Who Lives Where?

I’ve always been interested in how researchers sort and label neighbourhoods. That is why the University of Toronto’s Cities Centre report, Eight Canadian Metropolitan Areas: Who Lived Where in 2006?, caught my eye. The report uses statistical analysis to pin down what kind of common neighbourhood “types” exist in Canadian cities.

Looking at the maps below, it’s obvious that the authors found cities that are far more complex than the urban/suburban view of cities would suggest.

 

The authors identified six broad neighbourhood typologies in Canadian cities:

  • Older Working Class, generally found in the inner suburbs;
  • Urban/Suburban Homeowner, located in stable residential areas constructed after 1945;
  • Old City Establishment, situated in older high-income, inner city areas associated with gentrification;
  • Young, Single, & Mobile Renters, which are found downtown;
  • Disadvantaged Groups, exhibit the most complex and diverse clusters around city regions; and
  • Family Ethnoburbs, which are found in the suburbs of only four of the cities studied.

The researchers use these typologies to highlight the complexity of social geography in Canadian cities.  A scan of the maps reveals quickly that the social geography of Canada’s largest cities is more complex than that of its smaller cities.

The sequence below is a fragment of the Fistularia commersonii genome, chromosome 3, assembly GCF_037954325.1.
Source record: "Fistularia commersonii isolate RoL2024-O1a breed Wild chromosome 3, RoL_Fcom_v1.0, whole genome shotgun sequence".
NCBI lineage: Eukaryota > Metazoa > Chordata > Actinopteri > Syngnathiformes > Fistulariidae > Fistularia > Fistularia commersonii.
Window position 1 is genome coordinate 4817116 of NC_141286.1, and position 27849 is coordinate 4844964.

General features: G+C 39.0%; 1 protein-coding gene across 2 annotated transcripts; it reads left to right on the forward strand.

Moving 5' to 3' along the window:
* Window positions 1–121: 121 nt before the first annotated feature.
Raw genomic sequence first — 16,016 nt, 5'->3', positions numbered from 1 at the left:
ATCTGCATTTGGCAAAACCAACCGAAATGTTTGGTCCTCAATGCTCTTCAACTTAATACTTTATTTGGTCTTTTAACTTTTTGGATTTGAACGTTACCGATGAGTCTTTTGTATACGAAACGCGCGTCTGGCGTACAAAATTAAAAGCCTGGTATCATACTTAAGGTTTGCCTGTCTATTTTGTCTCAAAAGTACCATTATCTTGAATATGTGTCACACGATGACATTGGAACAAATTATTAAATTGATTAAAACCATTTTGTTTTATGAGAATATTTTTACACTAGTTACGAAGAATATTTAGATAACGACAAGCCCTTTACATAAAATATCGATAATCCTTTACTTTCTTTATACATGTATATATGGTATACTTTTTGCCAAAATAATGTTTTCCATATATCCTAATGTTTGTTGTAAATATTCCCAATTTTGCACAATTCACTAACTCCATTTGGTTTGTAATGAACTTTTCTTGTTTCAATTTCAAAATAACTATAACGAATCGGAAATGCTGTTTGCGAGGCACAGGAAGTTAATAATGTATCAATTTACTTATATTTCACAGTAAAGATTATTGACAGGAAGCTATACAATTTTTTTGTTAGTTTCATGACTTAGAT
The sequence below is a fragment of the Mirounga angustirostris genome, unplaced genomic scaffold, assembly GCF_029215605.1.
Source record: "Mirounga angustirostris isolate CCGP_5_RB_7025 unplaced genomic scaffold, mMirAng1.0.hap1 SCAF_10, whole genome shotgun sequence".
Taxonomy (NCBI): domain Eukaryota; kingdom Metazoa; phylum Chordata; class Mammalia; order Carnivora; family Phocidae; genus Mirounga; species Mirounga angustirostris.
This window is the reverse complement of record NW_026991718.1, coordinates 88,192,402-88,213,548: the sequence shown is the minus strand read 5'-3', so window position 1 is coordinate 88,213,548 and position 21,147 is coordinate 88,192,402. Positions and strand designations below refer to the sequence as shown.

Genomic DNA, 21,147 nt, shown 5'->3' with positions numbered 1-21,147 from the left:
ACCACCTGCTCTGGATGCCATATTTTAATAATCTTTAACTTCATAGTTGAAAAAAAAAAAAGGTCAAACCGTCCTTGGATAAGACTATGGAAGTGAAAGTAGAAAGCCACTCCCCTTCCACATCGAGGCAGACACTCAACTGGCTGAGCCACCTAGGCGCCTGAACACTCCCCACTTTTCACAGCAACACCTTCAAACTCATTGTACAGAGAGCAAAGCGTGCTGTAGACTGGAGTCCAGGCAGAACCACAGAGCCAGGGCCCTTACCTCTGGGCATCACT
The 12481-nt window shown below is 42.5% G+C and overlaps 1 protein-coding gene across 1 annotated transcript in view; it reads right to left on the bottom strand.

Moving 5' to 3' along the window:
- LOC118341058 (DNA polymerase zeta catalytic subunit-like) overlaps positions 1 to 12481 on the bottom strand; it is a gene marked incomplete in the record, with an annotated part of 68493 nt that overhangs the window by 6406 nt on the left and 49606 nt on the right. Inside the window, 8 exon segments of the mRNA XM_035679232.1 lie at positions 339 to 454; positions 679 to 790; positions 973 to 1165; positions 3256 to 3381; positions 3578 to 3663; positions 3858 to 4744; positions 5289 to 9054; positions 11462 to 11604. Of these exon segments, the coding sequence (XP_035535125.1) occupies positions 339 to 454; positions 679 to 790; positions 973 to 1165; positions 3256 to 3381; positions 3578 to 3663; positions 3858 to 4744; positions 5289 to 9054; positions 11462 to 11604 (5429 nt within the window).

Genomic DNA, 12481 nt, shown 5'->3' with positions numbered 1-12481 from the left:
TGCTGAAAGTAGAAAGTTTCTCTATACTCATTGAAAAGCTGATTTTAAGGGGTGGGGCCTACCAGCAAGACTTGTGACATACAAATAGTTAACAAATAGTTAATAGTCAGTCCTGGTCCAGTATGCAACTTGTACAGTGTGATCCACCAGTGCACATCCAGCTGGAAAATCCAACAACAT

For example, the city regions that are attracting the countries  most immigrants, Toronto, Montreal, Vancouver, Ottawa, and Calgary,  also have a unique neighbourhood typology called the “Family Ethnoburbs.” The Ethnoburbs are located in newer neighbourhoods on the cities edges.  The existence of this typology is a powerful indicator urban growth over the last two decades has become critical for our big cities to attract global talent and the importance of new housing to accommodate growth and attract immigrants.

What I find most interesting is that these maps are not static. Twenty-five years ago we would not have had Family Ethnoburbs, or an identifiable group of Young, Single, Mobile renters located downtown.

It will interesting to see how this social map of Canadian cities will change over the next twenty-five years. These categories are very much a product of Canadian cities today (do American cities have similar ethnoburbs?). The social structure and population of our cities is constantly changing, so these maps provide an interesting perspective of our complex and always changing city regions.

Take a look at the full report here.

 

 

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